Footsteps On The Wind, Played Out At The Serpentine With Sting

Earlier this week, I attended private inaugural Serpentine Film Committee Screening of the short animation, Footsteps on the Wind, at the Serpentine outdoor gallery in Hyde Park, along with the higher echelons of London's art scene. I was not one of them, and I honestly thought the crowd would be the usual film press, you know, overweight forty-to-fifty-year-old men, in T-shirts and jeans. Into which I blend seamlessly. On arrival, that was clearly not the vibe at all; this was London arts glamour, thankfully I had stuffed a dress shirt in my bag for the colder later night cycle home, so I quickly stripped to the waist in the park, changed tops, and rocked up to an event for which I was clearly out of my depth. But, to be fair, that makes up plenty of my London adventures over the decades; you never know what the city will throw at you.

Footsteps On The Wind is a short 7-8 minute animation directed by Maya Sanbar with ambition. It is a fantasy parable for the plight of child refugees; the world is interpreted through their perception, which informs the animation style. The film is free of dialogue or narration but uses the song Inshallah by Sting, who celebrated his seventieth birthday yesterday. Sting couldn't make it, but he did send an introduction for the attendees, running at the end of this article.

Footsteps On The Wind,

The film is reminiscent of Raymond Briggs' The Snowman in its use of what appears to be hand-drawn animation that preserves the feel of the linework and pen and ink shading, with an animation style that is jerky rather than smooth, it evokes the idea of the children's own drawings. While the harsh world of a child refugee being transformed into giant sea monsters, gigantic earthquakes, and other outlandish threats, in a similar fashion to Terry Gilliam's Tideland. all the time, whole dandelion spores float by, echoing the title. It also feels ripe for someone to turn this into a comic book, directly from the screen, far more so than other modern animations could.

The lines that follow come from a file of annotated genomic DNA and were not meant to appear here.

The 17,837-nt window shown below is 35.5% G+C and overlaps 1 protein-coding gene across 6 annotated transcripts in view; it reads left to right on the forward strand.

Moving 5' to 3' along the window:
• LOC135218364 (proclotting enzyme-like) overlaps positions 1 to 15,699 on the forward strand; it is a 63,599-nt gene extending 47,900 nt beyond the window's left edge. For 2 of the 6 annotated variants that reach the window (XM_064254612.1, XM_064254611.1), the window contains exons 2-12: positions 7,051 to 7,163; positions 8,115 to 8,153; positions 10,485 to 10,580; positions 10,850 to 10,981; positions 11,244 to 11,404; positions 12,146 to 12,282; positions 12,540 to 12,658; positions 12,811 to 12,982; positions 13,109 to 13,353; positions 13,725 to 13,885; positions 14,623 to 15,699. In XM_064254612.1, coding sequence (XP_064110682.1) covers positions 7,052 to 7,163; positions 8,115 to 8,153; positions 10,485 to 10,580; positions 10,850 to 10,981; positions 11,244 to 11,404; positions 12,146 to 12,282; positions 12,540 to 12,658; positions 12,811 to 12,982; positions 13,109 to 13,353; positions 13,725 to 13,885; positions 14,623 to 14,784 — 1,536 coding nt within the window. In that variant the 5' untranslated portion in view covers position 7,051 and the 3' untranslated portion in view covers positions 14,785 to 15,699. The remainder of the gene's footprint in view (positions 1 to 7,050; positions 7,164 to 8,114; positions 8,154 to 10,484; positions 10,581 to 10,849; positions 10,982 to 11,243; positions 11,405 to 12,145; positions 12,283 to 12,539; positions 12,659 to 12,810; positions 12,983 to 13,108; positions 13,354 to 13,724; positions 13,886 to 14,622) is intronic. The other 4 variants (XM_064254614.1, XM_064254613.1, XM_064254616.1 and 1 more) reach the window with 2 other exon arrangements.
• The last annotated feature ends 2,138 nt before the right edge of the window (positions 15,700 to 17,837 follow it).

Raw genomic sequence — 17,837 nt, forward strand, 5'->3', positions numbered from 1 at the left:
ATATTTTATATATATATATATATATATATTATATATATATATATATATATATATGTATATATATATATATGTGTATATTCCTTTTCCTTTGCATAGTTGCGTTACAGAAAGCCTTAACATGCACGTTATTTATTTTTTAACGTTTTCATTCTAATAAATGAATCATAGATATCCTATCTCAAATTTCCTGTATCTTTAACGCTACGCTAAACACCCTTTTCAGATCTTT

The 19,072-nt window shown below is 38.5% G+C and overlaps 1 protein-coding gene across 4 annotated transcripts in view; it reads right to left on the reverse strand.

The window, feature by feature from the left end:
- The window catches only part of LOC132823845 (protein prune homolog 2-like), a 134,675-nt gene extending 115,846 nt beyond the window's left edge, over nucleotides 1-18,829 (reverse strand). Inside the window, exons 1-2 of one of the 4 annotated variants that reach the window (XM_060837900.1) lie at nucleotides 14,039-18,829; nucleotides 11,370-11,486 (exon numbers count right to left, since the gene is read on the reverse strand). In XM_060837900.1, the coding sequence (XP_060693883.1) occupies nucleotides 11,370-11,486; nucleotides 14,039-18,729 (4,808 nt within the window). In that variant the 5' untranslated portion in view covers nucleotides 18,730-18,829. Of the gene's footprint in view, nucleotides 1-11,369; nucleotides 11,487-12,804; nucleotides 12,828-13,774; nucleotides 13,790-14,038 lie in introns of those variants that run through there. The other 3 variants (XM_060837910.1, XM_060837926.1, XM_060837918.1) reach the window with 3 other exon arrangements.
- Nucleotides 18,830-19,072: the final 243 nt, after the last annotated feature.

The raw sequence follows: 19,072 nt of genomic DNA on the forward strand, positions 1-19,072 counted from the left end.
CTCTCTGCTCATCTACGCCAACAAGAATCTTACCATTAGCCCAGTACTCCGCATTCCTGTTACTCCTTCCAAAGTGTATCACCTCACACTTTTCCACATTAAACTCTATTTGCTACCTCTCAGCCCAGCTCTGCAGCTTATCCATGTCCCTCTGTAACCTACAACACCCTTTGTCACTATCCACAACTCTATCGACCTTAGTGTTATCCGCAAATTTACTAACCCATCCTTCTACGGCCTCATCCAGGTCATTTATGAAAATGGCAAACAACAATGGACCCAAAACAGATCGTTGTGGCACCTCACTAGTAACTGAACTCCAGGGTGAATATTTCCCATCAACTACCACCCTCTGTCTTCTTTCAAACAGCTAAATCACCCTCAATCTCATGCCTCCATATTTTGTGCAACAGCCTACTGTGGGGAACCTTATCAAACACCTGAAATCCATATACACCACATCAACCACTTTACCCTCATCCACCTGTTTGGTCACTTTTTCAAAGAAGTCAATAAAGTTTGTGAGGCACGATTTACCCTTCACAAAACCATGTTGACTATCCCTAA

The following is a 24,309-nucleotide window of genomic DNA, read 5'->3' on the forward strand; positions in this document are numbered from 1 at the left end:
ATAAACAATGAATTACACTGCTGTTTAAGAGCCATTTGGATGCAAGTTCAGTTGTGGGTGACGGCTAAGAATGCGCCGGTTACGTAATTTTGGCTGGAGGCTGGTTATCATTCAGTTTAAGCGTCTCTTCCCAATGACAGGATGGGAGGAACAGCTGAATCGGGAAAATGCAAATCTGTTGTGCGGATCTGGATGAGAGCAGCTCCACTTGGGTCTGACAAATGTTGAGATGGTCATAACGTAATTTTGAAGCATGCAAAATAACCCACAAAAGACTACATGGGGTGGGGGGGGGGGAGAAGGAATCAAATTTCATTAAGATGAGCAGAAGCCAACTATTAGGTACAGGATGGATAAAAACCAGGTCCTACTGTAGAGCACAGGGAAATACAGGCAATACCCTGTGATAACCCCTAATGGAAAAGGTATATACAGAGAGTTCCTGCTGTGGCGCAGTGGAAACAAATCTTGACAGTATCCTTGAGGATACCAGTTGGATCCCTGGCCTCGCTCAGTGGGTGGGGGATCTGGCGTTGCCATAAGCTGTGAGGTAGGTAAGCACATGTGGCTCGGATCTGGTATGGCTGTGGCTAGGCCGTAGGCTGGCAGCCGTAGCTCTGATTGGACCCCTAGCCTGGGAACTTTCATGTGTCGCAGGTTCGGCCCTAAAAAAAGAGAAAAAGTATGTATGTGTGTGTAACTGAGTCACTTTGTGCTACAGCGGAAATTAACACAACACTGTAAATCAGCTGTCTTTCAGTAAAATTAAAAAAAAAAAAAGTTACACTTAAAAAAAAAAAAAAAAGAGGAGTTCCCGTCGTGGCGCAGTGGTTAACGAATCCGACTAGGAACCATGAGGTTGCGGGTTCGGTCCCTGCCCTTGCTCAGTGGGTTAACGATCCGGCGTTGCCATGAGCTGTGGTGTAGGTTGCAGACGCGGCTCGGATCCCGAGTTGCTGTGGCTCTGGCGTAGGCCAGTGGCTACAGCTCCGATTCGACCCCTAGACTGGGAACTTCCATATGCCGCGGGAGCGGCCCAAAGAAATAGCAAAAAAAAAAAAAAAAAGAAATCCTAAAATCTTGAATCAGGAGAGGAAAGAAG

With an introduction from Lady Helena Foster and Kristin Ólafsdóttir, the Serpentine film committee chair Nina Fialkow interviewed Maya Sanbar, also the video below, as well as a look around the venue. Footsteps In The Wind will be playing at international film festivals, is eligible for Oscar, Golden Globe, and BAFTA nominations, and will be streaming on Netflix later in the year, and from those involved, making an awareness-raising movie is just the start. They look for the footsteps of Footsteps In The Wind to extend further into digital offerings and the NFT marketplace to directly benefit international refugees with funding on an individual as well as a collective basis, including identity certification across borders in a world where such certainty is often stripped away. The trailer to the film can be watched here. Sting's introduction is below.

The interview runs here.

And you can get a look around here, accompanied by my own weirding out at the whole thing.

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About Rich Johnston

Founder of Bleeding Cool. The longest-serving digital news reporter in the world, since 1992. Author of The Flying Friar, Holed Up, The Avengefuls, Doctor Who: Room With A Deja Vu, The Many Murders Of Miss Cranbourne, Chase Variant. Lives in South-West London, works from Blacks on Dean Street, shops at Piranha Comics. Father of two. Political cartoonist.
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